[Author’s Note: In the late 1990s and early 2000s, I wrote a column for UltraRunning Magazine called “Twenty-Something” that profiled up and comers in our sport. In a November of 2001 column titled “Chris Martinez: Running for the People,” I discussed my young, newfound friend’s background, goals, and passion for the sport of trail running. Finding myself, less than 20 years later, writing a piece in his remembrance tears me up inside.]
The phone rang and I picked up the receiver. The voice on the other end said, “Hi Ian, I’m Chris Martinez and I found your number in the phone book. I live here in Moab[,Utah] and we passed each other while running last weekend on the trails between Oowah and Warner Lakes. There aren’t many trail runners in this town and even less that would venture that deep into the La Sals. I know you, but you don’t know me. I’d like to join you for a run sometime.”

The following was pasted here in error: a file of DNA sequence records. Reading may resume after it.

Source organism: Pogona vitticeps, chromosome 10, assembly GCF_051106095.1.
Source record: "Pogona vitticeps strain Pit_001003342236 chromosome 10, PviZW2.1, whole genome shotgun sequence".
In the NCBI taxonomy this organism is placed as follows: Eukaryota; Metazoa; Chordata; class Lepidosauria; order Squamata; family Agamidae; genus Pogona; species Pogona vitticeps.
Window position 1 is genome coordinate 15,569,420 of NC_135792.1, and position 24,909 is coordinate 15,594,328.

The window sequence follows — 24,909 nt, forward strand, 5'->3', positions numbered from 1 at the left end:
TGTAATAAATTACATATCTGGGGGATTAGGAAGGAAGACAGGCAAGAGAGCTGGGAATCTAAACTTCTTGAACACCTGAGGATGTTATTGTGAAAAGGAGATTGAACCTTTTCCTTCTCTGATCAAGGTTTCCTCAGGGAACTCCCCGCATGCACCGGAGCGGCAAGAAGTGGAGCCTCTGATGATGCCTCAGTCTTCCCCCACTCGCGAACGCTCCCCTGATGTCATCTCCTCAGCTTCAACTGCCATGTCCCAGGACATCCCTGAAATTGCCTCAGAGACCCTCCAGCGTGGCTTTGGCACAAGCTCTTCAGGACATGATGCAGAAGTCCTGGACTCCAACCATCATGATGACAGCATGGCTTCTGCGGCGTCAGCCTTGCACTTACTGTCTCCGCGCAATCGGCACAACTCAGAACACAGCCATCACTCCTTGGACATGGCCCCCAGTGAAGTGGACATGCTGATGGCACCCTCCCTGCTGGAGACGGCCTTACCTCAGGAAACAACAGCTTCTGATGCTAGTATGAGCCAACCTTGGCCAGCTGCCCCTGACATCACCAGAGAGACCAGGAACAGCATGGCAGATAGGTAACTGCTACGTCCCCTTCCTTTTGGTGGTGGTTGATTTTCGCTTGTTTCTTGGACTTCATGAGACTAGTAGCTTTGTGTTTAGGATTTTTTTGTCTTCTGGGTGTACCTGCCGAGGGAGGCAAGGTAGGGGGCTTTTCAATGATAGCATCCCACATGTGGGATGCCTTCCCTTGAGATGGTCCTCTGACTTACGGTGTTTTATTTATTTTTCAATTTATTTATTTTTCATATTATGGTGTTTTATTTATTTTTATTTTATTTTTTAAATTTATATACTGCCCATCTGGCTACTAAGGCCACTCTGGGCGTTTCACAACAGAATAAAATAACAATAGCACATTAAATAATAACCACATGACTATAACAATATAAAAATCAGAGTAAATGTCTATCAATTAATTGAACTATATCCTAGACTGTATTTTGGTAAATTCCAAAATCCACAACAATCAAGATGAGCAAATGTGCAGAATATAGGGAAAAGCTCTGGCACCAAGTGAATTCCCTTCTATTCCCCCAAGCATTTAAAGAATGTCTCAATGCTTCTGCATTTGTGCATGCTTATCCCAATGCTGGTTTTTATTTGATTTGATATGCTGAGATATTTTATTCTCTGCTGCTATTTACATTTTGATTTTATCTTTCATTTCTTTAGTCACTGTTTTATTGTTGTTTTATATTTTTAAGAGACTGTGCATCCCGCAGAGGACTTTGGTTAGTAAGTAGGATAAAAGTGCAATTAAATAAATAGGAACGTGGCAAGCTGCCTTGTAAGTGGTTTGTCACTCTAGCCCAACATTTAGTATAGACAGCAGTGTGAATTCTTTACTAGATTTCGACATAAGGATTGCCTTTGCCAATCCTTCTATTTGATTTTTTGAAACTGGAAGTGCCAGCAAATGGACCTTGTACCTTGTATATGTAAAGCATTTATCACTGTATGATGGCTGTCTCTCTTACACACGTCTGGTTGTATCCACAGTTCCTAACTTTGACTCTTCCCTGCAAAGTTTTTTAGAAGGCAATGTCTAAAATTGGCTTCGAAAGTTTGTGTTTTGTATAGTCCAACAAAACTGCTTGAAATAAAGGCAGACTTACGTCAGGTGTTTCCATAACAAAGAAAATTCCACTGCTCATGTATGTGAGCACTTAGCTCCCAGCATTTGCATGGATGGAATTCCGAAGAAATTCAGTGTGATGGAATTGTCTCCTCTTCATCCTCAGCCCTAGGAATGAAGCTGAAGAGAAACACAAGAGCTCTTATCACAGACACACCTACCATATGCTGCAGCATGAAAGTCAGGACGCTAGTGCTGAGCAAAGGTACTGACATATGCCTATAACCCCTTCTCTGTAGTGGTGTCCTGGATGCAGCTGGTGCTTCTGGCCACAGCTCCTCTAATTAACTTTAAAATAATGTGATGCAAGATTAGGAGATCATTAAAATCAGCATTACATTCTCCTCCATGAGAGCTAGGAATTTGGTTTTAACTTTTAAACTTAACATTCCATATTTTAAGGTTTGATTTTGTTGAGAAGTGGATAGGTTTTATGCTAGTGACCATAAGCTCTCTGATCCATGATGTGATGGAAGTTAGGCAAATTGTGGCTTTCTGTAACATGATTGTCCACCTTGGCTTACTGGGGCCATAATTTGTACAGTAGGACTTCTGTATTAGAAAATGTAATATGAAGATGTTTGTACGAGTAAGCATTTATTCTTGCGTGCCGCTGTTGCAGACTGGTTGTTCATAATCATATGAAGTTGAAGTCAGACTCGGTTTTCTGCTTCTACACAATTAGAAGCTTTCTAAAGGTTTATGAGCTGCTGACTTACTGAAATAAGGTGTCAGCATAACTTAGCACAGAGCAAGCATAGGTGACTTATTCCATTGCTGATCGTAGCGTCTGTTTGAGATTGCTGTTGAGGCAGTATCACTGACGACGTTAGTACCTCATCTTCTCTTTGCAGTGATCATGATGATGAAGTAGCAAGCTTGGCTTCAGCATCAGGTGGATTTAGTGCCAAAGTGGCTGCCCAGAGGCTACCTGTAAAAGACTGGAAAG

And that’s how Chris and I kicked off our friendship. We met a few days later at the big, dirt parking lot along the Colorado River where Kane Creek Road turns from asphalt to dirt. We ran together for an hour, in the July heat, along Kane Creek toward Hurrah Pass. We hit it off, and two days later we found ourselves parked off U.S. Route 191 at the mouth of Lower Courthouse Wash. For more than an hour we ran upstream into Arches National Park. We followed no trail, but rather bounced from slickrock slab to slickrock slab—willow and tamarisk slapping our faces as we went.